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Lawyers can't find the parents of 666 migrant kids, a higher number than previously reported

Last month lawyers ordered to find migrant families separated by the Trump administration said they couldn't find parents for 545 kids. Now they say it's 666.
Image: Immigrant children are led by staff in single file between tents at a detention facility in Tornillo, Texas
Immigrant children are led by staff in single file between tents at a detention facility next to the Mexican border in Tornillo, Texas on June 18, 2018.Mike Blake / Reuters file

WASHINGTON — Lawyers working to reunite migrant families separated by the Trump administration before and during its "zero tolerance" policy at the border now believe the number of separated children for whom they have not been able to find parents is 666, higher than they told a federal judge last month, according to an email obtained by NBC News.

Nearly 20 percent, or 129, of those children were under 5 at the time of the separation, according to a source familiar with the data.

In the email, Steven Herzog, the attorney leading efforts to reunite the families, explains that the number is higher because the new group includes those "for whom the government did not provide any phone number." Previously, the lawyers said they could not find the parents of 545 children after they had tried to make contact but had been unsuccessful.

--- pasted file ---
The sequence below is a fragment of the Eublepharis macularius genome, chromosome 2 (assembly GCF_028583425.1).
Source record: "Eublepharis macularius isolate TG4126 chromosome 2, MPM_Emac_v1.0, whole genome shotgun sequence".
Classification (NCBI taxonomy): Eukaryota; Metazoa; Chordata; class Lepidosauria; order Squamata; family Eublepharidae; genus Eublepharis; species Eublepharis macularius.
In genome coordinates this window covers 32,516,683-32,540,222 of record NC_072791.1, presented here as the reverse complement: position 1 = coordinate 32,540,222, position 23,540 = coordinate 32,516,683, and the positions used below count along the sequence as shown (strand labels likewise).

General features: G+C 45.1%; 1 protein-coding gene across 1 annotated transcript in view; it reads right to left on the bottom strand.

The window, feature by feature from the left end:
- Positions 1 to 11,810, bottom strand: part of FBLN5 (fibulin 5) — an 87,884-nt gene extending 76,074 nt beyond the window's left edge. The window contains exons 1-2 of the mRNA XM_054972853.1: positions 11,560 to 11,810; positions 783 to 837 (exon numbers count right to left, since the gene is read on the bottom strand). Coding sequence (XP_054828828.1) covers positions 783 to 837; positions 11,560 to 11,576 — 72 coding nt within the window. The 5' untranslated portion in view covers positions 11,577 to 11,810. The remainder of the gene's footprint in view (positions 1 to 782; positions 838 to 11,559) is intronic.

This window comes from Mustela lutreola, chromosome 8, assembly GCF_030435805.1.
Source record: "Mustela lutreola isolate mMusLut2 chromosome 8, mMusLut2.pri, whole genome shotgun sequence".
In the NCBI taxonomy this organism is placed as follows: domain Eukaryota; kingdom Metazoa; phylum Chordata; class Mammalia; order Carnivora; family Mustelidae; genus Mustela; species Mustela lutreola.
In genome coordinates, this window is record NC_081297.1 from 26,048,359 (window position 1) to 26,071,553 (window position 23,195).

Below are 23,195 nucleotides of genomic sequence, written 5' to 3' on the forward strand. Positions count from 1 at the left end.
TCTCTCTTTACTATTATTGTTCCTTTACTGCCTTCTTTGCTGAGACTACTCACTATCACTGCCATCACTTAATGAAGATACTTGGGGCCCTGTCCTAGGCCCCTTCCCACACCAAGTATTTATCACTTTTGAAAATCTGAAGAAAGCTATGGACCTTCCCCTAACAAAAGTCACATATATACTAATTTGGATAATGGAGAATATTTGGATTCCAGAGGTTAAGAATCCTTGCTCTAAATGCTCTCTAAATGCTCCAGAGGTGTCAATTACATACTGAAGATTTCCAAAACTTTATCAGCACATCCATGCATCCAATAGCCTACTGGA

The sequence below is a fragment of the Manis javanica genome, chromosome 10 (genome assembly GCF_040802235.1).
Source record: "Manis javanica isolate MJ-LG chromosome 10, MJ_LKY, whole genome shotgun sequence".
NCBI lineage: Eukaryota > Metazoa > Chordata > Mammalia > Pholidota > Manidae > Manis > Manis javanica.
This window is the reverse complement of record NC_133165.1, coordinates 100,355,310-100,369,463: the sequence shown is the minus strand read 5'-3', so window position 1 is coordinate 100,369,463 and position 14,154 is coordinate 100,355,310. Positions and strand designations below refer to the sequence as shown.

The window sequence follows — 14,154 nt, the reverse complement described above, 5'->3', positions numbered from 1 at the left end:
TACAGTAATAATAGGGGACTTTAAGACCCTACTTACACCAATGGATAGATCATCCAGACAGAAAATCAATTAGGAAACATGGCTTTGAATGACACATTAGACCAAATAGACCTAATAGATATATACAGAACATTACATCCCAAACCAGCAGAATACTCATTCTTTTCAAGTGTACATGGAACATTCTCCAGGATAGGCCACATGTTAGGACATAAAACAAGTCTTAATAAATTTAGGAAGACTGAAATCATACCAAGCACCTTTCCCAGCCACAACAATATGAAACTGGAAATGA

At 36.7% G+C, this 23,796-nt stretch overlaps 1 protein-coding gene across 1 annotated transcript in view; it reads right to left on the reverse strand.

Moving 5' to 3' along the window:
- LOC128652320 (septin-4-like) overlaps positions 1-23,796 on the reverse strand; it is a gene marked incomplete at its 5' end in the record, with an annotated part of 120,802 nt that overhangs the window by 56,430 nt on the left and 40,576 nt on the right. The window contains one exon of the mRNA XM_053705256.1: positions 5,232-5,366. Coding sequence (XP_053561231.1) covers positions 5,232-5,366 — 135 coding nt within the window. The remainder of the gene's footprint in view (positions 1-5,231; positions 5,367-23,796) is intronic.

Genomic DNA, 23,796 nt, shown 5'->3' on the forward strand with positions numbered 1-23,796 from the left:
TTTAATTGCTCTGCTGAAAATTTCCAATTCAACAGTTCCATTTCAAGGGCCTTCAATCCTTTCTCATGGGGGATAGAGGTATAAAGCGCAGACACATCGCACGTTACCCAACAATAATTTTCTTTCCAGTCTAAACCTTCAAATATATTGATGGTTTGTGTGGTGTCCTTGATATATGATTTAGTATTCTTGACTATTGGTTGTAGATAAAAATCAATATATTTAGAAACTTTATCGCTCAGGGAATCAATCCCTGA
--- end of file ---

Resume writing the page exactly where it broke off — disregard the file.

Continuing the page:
Herzog said in the email to Justice Department attorneys representing the Trump administration, "we would appreciate the government providing any available updated contact information, or other information that may be helpful in establishing contact for all 666 of these parents."

Lee Gelernt, deputy director of the ACLU Immigrants' Rights Project, explained to NBC News that the new number "includes individuals in addition to 545 for whom we got no information from government that would allow meaningful searches but are hopeful the government will now provide with that information."

The Trump administration imposed a "zero tolerance" policy on the U.S./Mexico border between April and June 2018 under which undocumented migrant parents and children were separated. Prior to the borderwide "zero tolerance" policy, the Trump administration tested family separation in a pilot program in the El Paso sector. The vast majority of the children referenced in the email obtained by NBC News were separated during this pilot program, but the total also includes some children who were separated under zero tolerance.

President-elect Joe Biden has committed to establishing a government task force that would work to reunite all migrant families separated by Trump administration policies. But, according to two sources familiar with the incoming administration's planning on immigration, Biden has so far not decided whether separated parents will be given the opportunity to come to the U.S. to reunite with their children and pursue claims to asylum.

Herzog, the Department of Homeland Security and the Justice Department did not immediately respond to requests for comment.